Pieter had not yet made it back from a shopping trip to Maun when we arrived, so it was 15 year-old Travers McNeice who took us on a game drive for an unsuccessful look for the pride, despite the use of the radio-collar tracking device. He, brother Angus (13), sister Maisie (11) and little brother Oakley (5) were being home-schooled by Kate.

Lion Children_0002.jpgSo well were they schooled, with such a huge well of intelligence and curiosity from which to draw, it was small wonder that the elder three were able to each contribute to a wonderful book aptly called The Lion Children, published in 2001 by Orion Books Ltd. My ex, Greet Driver, and our daughter, Nicci Earle, visited us in Maun soon afterwards, during which time we went to enjoy a delightful night stay-over at their camp with Kate and Pieter in the wilds.

The idyllic life of Kate and Pieter in Botswana was eventually to end in a nightmare where Kate was assaulted and Pieter badly hurt in a traffic accident; but these stories are not mine to tell.

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Life in Maun, Botswana, on the edge of the Okavango Swamps was certainly conducive to Off-the-Grid living, due to its isolation rather than any conviction that global warming, earth polar reversal, or planet alignment, might spell the End of Days.

However –

Columbian EQ2On 26th January 1999,an earthquake measuring 6.0 on the Richter Scale shook western Columbia. The collapsing buildings killed hundreds, the deathtoll rising to over 940. The looting that broke out was finally curbed by the military.

Early February was savage, too, when an avalanche in Chamonix, France, wiped out two villages, Cyclone Rona hit Queensland, and Afghanistan suffered another severe quake. The worst snow blizzards swept Hungary, taking more than 15 lives. More avalanches in the Alps buried 50 people.

In South America, and even in Africa, the odd volcano started spitting. At the end of March a Himalayan 6.8 earthquake killed more than 60. In early May, tornadoes were ripping Oklahoma and Kansas up with 45 dead, hundreds injured and thousands homeless. A 6.8 quake hit the town of Peubla, near Mexico City.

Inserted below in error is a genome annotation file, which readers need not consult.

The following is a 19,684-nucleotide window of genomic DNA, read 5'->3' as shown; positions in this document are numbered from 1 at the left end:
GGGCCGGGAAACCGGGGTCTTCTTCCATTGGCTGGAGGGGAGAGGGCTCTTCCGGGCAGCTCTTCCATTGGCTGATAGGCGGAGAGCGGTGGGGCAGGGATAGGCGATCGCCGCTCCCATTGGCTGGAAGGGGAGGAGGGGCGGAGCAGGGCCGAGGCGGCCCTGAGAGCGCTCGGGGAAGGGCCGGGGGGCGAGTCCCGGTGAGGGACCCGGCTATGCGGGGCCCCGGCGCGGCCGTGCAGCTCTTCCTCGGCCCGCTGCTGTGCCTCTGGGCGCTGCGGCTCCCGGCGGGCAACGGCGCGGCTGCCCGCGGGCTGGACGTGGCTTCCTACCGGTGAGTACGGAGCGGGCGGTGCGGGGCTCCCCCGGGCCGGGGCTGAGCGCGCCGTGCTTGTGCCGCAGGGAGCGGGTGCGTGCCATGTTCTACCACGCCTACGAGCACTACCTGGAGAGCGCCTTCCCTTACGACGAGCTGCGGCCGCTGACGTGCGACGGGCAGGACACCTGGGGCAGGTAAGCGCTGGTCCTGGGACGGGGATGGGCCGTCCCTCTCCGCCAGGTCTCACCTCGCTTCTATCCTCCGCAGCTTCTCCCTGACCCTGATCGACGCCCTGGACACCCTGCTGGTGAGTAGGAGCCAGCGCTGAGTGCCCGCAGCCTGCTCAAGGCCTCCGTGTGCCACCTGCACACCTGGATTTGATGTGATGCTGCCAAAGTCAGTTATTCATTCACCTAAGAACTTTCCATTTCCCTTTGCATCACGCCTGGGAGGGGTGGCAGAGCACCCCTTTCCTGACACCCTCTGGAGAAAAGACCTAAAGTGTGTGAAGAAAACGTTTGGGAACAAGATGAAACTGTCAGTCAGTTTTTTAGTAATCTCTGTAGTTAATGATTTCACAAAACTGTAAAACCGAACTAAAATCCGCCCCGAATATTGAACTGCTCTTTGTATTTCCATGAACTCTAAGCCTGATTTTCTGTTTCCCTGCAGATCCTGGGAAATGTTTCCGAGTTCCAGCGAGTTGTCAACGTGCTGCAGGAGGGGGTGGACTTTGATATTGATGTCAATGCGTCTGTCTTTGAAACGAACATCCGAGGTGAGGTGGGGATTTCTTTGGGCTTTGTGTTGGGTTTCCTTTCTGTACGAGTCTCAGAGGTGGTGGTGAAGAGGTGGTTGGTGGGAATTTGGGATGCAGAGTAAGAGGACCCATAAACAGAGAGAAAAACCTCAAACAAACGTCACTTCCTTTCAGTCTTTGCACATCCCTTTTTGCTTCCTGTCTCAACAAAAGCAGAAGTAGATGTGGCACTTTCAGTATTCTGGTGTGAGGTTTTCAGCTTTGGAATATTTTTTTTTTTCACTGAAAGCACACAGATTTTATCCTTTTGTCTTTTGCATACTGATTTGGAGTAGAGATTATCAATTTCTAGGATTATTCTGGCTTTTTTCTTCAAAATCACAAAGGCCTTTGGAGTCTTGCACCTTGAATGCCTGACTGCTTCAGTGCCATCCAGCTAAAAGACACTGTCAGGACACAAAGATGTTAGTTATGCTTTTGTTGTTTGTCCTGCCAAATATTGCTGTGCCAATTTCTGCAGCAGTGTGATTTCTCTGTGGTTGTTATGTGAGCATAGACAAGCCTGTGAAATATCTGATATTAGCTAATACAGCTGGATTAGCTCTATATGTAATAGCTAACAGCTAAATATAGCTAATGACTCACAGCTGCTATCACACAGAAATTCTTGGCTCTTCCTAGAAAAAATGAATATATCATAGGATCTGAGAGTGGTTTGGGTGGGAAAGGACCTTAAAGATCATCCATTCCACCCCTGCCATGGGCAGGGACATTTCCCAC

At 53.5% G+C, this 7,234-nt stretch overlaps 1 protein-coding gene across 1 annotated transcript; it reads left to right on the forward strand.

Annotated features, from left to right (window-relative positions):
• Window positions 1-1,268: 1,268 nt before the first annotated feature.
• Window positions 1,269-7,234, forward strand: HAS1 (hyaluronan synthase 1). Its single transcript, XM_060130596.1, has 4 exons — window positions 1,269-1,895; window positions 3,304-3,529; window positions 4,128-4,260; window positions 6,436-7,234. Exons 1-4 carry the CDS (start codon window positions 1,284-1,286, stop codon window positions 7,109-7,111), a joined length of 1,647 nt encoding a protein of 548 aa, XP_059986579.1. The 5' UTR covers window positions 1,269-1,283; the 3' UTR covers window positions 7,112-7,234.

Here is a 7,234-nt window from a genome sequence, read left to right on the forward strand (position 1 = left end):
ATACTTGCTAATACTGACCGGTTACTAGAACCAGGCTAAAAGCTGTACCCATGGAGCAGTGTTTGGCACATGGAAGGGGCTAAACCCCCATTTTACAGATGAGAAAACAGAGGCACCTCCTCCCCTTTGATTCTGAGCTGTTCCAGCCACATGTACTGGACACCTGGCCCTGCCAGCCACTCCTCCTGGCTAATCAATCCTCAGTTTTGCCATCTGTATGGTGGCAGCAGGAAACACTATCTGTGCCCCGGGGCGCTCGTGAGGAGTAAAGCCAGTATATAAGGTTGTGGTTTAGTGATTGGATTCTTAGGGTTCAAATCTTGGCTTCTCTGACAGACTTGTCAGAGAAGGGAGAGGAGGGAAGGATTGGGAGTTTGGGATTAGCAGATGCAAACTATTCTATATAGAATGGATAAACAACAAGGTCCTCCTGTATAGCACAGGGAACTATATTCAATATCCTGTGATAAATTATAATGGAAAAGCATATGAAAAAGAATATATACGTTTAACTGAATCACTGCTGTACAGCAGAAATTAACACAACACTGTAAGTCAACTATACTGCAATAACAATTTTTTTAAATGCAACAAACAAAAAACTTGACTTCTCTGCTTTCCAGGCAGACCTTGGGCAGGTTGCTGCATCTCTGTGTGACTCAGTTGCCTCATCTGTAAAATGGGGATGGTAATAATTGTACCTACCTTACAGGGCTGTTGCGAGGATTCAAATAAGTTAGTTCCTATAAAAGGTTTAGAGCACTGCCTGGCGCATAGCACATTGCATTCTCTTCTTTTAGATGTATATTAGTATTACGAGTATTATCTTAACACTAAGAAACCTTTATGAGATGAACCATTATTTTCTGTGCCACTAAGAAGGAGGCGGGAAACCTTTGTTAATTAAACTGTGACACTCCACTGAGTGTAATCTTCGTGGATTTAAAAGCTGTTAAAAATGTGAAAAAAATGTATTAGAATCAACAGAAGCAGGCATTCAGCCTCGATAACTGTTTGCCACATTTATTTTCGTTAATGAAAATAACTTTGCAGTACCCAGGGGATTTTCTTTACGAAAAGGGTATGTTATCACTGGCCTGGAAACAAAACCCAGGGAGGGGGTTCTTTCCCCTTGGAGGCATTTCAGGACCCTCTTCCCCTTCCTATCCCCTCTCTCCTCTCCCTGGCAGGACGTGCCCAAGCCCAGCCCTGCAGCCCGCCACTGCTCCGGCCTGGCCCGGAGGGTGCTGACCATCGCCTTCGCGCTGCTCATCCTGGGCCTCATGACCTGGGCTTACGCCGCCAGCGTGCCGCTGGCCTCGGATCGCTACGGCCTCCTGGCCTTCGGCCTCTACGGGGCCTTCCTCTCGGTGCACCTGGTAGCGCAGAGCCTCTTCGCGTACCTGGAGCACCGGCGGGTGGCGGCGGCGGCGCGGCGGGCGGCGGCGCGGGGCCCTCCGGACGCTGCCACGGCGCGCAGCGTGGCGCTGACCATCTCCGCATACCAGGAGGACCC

Turkey izmit quake 1999

Izmet, Turkey.

August kicked off with Typhoon Olga flooding the Phillipines, Taiwan and Korea with winds up to 130km per hour, while a heatwave in the USA killed 200. Then the shaking began. A 5.0 shook Crete. A 6.7 whacked Turkey with 4000 casualties and 30,000 unaccounted for. There was a 5.0 in the USA, a 6.7 hit Costa Rica, a 5.5 wobbled Japan. Typhoon Sam took out a plane landing at the new airport in Singapore; 50 dead, 200 wounded.

September followed up with Mt Etna popping its top in Sicily, but no casualties. Then Athens was shaken by a 5.9, killing 79 people. A 7.8 whacked Taiwan followed by aftershocks of up to 6.8 and a deathtoll of more than 1700. A 7.5 in northern Mexico headed south, but swerved to bypass Mexico City, avoiding a huge loss of life. However, huge downpours caused mudslides in central Mexico, burying buildings and more than 50 people.

The last three months of the year were a little quieter, except for a 5.4 in Turkey off the coast of Marmara which killed 10, and several big quakes on the North Anatolian Fault line where the deathtoll climbed to over 400. A typhoon hit Orissa, India, where eventually 4500 died, with disease and hunger killing more. More than 400 died in Vietnam as a result of flooding.

So, why this litany of disaster, you may ask?

Well, it certainly gave the Preppers the ammo to persuade the Skeptics that the End of Times prophesied for the millennium, or Y2K, was imminent. That the world as we know it was really teetering on the brink of extinction.

When it didn’t happen, the Skeptics gave a shaky laugh. The Preppers shrugged and started hoarding for 2012.